The surprises in my view include the fact that gold prices did not confirm our upside targets (like the gold shares did and which they were discounting at their highs); the broad stock market has fallen too slowly to matter to the dollar; the relative strength in the SA Rand (up to last month at any rate); and bond yields seem to have remained somewhat more capped than I expected.
Almost nothing else that occurred in the big picture was much of a surprise except for maybe the collapse in the grains complex this year, and the resilience of bank stocks in the face of a serious uptick in litigation related write offs. But owing to the misconception that bank stocks are safe, perhaps we should view their recent strength as a defensive maneuver.
Most of the broader action would still confirm the bearish case.
Technically, the broad market averages failed to reverse their primary bearish sequences. The reversal points (or controlling bear market variables) for the Dow and S&P are their March 2002 highs (see graph above) – which represent the last lowest highs in the primary bearish sequence.
The nine month long bear market rally that began last April was no doubt the best bullish retort since the bear market began; but it stopped just short of relinquishing the reins from the bears. What’s more, the implied technical objectives of that move – measured on the basis of the size of the preceding bottom (Jul ’02 – Apr ’03) – are a fait accompli.
Most sectors have turned down now; the only bullish trends left have been occurring in the Commodity related (ex gold), Building materials, Steel, Household products, Energy related issues, the Transports (ex airlines), and the Utilities stocks.
Most breadth indicators peaked in March, and other internals have begun to erode now too. The New high/low indexes for the NYSE, AMEX, as well as for the NASDAQ peaked between April and June. Perhaps the most bullish thing we could say about the market is that the bearish sentiment appears sticky – as you can see in the put/call ratio here (a reading of more than 1 implies too many bears, while a reading of below 0.60 usually means too many bulls). What the bear market would undoubtedly like to see is a crumbling of this wall of worry that the bulls are climbing right now – the kind of shake out of pessimism that only a good rally can bring.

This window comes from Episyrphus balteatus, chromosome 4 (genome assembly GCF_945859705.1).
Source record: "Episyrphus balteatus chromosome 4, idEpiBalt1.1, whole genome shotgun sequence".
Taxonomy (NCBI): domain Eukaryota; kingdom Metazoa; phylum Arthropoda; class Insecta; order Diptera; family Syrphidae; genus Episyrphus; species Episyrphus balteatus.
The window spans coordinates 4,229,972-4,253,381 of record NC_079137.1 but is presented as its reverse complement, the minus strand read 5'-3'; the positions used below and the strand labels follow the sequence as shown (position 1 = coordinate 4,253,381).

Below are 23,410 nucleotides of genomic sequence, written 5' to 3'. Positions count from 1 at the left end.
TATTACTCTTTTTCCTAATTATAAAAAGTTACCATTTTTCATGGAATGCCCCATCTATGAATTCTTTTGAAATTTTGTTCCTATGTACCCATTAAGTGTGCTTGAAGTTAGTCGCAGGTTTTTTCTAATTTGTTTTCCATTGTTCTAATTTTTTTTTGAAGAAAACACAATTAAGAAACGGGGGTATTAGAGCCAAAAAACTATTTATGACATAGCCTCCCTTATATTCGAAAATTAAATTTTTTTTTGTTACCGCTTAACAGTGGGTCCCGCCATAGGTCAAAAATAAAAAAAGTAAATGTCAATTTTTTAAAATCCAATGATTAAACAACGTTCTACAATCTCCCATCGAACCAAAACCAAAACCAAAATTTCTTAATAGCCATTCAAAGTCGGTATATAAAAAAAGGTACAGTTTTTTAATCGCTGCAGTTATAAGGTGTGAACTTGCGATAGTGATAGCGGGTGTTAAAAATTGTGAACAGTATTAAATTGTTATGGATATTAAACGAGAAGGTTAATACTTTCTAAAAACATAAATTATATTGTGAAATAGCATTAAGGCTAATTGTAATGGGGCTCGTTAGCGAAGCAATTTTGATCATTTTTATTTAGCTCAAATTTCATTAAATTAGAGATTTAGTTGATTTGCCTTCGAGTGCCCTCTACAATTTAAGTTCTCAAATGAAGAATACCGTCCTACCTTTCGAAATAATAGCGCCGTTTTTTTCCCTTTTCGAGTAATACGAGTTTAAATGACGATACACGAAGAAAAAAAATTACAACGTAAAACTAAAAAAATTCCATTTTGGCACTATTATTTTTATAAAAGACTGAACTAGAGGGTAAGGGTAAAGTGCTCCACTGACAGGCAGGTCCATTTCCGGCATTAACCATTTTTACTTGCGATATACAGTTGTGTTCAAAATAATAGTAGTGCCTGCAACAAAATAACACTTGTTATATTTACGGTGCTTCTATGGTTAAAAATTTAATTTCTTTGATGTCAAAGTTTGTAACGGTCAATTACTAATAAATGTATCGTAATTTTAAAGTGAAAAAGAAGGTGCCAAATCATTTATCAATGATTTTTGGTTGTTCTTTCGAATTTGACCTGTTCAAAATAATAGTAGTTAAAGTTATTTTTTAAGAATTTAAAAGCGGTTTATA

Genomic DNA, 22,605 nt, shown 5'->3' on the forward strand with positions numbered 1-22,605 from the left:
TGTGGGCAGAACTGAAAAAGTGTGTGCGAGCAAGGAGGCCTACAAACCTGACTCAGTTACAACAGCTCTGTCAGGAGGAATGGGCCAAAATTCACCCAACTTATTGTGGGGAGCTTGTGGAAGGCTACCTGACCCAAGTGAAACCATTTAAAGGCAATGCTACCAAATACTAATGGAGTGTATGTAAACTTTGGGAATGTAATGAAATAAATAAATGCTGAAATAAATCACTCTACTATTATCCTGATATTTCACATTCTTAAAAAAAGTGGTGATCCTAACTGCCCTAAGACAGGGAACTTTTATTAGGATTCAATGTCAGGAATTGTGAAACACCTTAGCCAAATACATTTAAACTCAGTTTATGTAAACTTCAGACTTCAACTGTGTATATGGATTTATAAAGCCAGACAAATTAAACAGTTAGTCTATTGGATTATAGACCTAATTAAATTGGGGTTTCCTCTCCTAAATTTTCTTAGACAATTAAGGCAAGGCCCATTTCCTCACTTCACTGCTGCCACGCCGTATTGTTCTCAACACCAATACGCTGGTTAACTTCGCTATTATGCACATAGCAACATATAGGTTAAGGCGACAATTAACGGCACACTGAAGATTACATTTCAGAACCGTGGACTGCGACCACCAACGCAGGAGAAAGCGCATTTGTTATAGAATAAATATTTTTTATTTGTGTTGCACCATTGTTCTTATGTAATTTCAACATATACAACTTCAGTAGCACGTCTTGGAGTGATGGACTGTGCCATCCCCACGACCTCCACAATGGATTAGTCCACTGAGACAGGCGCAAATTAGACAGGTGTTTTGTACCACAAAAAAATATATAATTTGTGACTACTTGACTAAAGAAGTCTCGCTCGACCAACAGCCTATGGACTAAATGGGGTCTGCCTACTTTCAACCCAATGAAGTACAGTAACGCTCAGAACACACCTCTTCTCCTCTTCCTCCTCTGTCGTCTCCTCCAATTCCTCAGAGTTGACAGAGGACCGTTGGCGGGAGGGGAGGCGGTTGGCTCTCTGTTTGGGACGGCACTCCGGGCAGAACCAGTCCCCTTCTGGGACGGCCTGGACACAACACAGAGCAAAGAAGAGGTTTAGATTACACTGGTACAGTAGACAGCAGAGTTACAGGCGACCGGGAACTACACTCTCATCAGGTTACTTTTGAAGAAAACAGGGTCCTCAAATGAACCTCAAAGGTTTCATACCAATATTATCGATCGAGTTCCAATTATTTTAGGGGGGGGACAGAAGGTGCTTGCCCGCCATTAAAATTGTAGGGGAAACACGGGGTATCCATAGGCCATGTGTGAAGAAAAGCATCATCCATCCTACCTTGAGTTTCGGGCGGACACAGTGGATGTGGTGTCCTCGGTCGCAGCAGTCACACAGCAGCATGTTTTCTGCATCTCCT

The market’s intermediate technicals being what they are, a push below 0.60 at this point would provide an incredible sell signal in my opinion.
The intermediate sequences have certainly turned down for most of the important stock market averages: the DJIA, the S&P 500, 400, and 600, as well as the NASDAQ and Russell, and along with some of the key foreign indexes especially in Europe; all of them extended their six month intermediate bearish sequences in August.
The NYSE composite, Dow Transports & Utilities, and the AMEX averages have resisted this downtrend so far, but I’m not sure if it refutes our main point, that the bullish leadership in stocks is getting narrower and weaker. Besides, the fact that they haven’t made a lower low bodes well for the argument that they’re topping.
Further, the lower lows the other averages have made are significant in their own right. In the case of the Dow Industrials, the bulls are struggling to hold 10000 for instance, which is an important psychological barrier. But in terms of the big picture, the action is regressive, meaning that most stocks are moving back towards their underlying trends rather than influencing them.